Tuesday, August 14, 2012

Whelan Security Co. v. Charles Kennebrew, Sr., and W. Landon Morgan[1]

Opinion handed down August 14, 2012

Whelan Security Company (Whelan) appealed a trial court’s conclusion that its non-compete agreements with two employees was overbroad and unreasonable in time and space. The Supreme Court of Missouri held that the non-compete agreements were unreasonable, but modified the agreement to fit the intent of the parties.

Hervey v. Missouri Department of Corrections[1]

Opinion handed down August 14, 2012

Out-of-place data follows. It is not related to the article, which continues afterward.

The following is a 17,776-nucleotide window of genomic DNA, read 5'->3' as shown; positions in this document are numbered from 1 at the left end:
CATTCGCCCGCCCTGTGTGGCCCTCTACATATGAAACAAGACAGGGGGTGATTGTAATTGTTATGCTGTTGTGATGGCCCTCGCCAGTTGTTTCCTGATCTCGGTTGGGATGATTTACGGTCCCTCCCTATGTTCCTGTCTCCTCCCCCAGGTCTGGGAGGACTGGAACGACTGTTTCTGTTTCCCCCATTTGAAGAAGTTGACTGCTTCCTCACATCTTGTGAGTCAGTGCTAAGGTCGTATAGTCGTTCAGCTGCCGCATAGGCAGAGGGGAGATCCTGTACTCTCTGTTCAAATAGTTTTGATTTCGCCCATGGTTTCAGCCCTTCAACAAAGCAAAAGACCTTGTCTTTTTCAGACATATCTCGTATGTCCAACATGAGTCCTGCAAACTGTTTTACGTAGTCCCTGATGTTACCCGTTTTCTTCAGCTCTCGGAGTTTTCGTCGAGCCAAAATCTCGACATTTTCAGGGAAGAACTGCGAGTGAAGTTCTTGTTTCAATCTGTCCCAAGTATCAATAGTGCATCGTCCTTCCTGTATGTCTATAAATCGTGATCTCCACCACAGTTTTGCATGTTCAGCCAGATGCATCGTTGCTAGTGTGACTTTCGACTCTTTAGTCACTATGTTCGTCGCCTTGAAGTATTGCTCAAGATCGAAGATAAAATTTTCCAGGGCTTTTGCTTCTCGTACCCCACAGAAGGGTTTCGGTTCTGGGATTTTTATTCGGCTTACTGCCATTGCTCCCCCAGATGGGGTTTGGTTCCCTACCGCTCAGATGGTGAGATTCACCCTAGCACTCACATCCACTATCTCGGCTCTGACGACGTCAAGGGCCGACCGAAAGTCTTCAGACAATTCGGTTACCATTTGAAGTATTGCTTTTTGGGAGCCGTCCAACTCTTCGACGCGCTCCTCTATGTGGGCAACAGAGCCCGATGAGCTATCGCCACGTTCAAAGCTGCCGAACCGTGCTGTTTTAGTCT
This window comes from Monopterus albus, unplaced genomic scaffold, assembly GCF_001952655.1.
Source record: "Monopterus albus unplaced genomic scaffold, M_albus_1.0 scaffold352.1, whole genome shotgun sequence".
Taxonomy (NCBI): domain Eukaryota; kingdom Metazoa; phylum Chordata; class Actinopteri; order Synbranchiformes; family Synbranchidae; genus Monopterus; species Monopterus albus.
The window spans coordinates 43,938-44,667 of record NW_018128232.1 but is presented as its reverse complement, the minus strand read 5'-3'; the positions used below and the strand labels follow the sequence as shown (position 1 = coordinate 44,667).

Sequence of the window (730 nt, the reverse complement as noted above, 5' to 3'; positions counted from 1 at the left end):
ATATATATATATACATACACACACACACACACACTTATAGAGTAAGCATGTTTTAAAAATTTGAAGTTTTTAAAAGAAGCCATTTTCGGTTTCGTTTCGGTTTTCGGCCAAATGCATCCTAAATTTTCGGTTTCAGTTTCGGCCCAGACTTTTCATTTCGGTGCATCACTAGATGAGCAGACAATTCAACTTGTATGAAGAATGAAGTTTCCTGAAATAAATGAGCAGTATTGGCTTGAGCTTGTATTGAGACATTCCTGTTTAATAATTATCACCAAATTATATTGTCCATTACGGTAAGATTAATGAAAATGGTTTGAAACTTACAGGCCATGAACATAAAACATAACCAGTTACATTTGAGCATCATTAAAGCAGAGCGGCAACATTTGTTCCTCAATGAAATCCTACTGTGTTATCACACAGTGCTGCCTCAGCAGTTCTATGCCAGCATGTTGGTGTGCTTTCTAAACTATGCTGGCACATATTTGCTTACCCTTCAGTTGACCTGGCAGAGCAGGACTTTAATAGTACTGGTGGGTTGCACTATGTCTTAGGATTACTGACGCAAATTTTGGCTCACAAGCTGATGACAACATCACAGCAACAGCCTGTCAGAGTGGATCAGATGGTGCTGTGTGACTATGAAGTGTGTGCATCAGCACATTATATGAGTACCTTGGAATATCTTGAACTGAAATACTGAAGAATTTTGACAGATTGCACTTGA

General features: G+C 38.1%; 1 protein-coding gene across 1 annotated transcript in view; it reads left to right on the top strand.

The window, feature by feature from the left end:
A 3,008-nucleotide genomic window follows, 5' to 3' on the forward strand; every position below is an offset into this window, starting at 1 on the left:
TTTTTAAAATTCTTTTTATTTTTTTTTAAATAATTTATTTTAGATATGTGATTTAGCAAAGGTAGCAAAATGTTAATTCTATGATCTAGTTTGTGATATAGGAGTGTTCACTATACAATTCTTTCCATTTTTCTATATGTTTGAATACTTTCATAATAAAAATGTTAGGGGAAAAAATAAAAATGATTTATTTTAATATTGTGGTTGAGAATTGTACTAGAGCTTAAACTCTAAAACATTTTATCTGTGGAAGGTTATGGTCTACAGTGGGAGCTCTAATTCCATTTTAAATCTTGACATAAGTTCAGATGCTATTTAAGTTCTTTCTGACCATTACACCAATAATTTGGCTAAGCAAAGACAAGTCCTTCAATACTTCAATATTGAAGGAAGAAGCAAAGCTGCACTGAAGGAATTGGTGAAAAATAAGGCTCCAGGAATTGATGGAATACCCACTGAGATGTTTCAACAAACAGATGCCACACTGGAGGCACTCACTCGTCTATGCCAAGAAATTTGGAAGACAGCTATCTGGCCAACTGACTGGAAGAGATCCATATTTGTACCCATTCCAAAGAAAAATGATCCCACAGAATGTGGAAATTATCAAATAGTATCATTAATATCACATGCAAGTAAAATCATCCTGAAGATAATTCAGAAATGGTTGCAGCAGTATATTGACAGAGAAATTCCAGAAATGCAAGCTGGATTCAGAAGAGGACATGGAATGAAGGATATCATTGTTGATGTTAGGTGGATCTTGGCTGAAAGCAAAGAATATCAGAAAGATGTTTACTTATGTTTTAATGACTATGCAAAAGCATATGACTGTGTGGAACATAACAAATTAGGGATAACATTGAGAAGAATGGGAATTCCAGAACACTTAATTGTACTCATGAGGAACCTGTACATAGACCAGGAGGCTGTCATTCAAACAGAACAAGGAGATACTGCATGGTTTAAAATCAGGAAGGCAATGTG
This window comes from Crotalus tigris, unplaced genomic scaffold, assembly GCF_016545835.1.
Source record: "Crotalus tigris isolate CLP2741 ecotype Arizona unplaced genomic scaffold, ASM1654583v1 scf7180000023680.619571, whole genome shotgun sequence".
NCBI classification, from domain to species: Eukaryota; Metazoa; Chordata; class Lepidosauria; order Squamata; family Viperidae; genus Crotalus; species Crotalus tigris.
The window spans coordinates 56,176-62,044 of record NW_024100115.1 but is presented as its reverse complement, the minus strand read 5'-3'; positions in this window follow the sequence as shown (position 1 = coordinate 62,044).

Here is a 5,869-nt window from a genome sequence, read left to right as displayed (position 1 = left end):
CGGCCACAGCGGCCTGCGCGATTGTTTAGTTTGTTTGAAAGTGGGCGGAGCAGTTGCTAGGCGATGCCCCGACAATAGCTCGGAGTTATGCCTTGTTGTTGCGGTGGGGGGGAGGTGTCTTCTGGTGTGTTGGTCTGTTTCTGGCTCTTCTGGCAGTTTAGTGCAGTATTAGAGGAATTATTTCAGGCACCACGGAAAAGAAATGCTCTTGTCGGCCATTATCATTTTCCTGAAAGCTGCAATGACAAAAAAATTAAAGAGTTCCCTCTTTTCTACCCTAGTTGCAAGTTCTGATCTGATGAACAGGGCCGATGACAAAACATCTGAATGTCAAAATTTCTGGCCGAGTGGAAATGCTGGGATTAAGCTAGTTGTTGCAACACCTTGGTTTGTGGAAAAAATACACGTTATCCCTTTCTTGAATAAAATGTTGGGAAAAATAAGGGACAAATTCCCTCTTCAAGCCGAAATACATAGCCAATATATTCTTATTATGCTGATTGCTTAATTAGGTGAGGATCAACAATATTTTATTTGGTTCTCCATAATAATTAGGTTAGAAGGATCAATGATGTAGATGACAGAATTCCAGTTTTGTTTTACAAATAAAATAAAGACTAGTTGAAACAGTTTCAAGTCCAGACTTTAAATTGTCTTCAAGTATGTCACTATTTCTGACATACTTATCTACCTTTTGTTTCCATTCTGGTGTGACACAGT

Plaintiff Deborah Hervey sued her employer, the Missouri Department of Corrections, under the Missouri Human Rights Act for discriminating against her because of her disability.[2]  The department contested whether Ms. Hervey had a disability at all and defended its decision to terminate her for poor performance.[3]  Despite the department’s objection, the trial court submitted Ms. Hervey’s verdict-directing instruction to the jury instead of the department’s alternate verdict director, which included a separate paragraph requiring the jury to specifically find that Ms. Hervey was indeed disabled in order to find for her.[4]  The jury returned a verdict in Ms. Hervey’s favor for both the discrimination and the retaliation claims.[5]  Ms. Hervey was awarded actual and punitive damages for the disability discrimination claim.[6]  The department appealed and claimed the trial court erred in (1) overruling its objection to Ms. Hervey’s verdict director that did not require the jury to specifically find Ms. Hervey was disabled, as required by the MHRA, and (2) awarding excessive punitive damages as a result of failing to calculate the total in accordance with Section 510.265, RSMO 2011.[7]  On appeal, a majority of the Supreme Court of Missouri agreed with the department, and reversed and remanded the judgment of the trial court since Ms. Hervey’s proffered instruction did not require the jury to find an element that was essential to her MHRA claim.[8]